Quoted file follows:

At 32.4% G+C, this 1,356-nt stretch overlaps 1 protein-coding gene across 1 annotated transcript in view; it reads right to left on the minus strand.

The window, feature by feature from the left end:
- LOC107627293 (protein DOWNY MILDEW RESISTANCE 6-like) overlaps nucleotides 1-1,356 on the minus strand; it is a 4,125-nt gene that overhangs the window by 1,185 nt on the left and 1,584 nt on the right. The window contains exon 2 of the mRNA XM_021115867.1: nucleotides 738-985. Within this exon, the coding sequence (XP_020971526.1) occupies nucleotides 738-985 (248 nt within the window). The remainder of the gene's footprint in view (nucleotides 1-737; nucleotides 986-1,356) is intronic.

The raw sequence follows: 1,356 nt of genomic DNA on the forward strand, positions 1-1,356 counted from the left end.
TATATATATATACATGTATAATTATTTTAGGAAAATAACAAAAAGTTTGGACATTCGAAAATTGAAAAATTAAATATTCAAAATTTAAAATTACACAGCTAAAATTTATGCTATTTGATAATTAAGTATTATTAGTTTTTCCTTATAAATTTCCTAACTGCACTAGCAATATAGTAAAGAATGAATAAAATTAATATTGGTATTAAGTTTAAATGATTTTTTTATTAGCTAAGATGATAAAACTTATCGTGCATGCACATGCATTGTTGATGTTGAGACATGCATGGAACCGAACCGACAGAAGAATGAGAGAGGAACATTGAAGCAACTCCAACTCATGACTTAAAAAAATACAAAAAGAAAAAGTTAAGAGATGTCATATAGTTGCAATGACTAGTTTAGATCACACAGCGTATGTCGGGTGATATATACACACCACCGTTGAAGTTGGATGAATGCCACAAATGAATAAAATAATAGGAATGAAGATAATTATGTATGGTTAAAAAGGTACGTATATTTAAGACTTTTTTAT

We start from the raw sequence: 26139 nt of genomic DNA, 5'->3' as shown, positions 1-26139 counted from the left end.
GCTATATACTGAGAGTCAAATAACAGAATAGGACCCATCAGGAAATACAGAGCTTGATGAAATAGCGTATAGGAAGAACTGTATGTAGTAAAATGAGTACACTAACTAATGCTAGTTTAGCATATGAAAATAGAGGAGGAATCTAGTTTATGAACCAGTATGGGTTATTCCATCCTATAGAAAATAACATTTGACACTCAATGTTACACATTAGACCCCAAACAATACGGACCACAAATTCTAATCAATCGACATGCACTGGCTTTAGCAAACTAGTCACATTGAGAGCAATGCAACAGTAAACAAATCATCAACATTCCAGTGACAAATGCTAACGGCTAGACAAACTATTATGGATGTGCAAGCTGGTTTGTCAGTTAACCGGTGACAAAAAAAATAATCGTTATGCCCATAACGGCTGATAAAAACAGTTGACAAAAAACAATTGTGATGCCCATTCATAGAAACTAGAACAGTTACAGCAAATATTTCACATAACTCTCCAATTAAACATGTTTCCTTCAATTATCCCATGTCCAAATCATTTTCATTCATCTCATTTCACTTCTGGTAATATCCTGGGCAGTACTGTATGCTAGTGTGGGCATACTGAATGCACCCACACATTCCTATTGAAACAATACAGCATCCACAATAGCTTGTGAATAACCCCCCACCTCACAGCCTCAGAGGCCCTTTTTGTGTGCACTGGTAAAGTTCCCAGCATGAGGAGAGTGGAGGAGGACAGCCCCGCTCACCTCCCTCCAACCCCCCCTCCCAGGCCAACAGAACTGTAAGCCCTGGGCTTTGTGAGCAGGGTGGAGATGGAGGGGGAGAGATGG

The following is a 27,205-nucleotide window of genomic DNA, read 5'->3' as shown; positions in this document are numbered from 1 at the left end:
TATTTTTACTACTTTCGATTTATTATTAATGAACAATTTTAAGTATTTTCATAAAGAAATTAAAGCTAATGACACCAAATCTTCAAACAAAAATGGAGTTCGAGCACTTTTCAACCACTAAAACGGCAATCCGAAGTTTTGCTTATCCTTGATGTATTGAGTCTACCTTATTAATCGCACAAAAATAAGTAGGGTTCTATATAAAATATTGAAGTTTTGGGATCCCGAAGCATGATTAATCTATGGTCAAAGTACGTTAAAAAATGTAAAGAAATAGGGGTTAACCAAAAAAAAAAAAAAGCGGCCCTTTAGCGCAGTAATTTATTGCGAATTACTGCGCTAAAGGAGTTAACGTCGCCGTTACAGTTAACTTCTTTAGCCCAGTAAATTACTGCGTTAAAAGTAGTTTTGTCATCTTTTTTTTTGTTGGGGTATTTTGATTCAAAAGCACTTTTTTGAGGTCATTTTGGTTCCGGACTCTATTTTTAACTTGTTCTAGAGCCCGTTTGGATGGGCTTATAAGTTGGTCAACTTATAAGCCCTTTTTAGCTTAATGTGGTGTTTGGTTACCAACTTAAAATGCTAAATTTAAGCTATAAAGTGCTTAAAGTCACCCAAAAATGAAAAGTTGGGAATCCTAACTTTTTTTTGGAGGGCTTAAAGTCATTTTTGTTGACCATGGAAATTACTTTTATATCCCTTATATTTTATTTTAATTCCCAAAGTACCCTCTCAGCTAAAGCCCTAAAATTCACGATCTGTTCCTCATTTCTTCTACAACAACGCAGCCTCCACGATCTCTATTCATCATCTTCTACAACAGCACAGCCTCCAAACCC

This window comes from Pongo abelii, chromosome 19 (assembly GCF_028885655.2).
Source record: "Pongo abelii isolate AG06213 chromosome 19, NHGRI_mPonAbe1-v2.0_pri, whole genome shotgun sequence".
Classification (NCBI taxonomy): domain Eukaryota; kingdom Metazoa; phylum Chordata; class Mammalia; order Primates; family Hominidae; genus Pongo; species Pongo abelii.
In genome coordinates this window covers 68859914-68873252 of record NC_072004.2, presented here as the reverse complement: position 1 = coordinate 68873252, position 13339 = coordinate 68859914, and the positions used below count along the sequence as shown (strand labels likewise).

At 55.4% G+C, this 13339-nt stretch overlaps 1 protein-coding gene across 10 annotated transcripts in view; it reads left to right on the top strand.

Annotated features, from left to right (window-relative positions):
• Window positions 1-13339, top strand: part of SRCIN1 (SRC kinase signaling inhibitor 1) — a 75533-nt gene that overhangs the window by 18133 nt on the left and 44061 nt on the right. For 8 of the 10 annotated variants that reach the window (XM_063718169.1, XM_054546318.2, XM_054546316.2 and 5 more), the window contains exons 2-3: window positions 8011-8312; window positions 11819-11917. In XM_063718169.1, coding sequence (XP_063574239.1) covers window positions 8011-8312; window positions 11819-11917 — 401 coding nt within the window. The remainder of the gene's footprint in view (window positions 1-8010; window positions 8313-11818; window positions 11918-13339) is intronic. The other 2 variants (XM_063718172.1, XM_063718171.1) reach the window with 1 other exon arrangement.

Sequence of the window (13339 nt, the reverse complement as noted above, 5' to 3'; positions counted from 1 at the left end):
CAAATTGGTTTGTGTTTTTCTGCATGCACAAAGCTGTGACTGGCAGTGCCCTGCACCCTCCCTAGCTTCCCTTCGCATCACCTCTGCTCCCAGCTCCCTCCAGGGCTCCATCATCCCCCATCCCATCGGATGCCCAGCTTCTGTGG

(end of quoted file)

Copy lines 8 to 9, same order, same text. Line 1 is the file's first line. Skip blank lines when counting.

The following is a 27,205-nucleotide window of genomic DNA, read 5'->3' as shown; positions in this document are numbered from 1 at the left end:
TATTTTTACTACTTTCGATTTATTATTAATGAACAATTTTAAGTATTTTCATAAAGAAATTAAAGCTAATGACACCAAATCTTCAAACAAAAATGGAGTTCGAGCACTTTTCAACCACTAAAACGGCAATCCGAAGTTTTGCTTATCCTTGATGTATTGAGTCTACCTTATTAATCGCACAAAAATAAGTAGGGTTCTATATAAAATATTGAAGTTTTGGGATCCCGAAGCATGATTAATCTATGGTCAAAGTACGTTAAAAAATGTAAAGAAATAGGGGTTAACCAAAAAAAAAAAAAAGCGGCCCTTTAGCGCAGTAATTTATTGCGAATTACTGCGCTAAAGGAGTTAACGTCGCCGTTACAGTTAACTTCTTTAGCCCAGTAAATTACTGCGTTAAAAGTAGTTTTGTCATCTTTTTTTTTGTTGGGGTATTTTGATTCAAAAGCACTTTTTTGAGGTCATTTTGGTTCCGGACTCTATTTTTAACTTGTTCTAGAGCCCGTTTGGATGGGCTTATAAGTTGGTCAACTTATAAGCCCTTTTTAGCTTAATGTGGTGTTTGGTTACCAACTTAAAATGCTAAATTTAAGCTATAAAGTGCTTAAAGTCACCCAAAAATGAAAAGTTGGGAATCCTAACTTTTTTTTGGAGGGCTTAAAGTCATTTTTGTTGACCATGGAAATTACTTTTATATCCCTTATATTTTATTTTAATTCCCAAAGTACCCTCTCAGCTAAAGCCCTAAAATTCACGATCTGTTCCTCATTTCTTCTACAACAACGCAGCCTCCACGATCTCTATTCATCATCTTCTACAACAGCACAGCCTCCAAACCC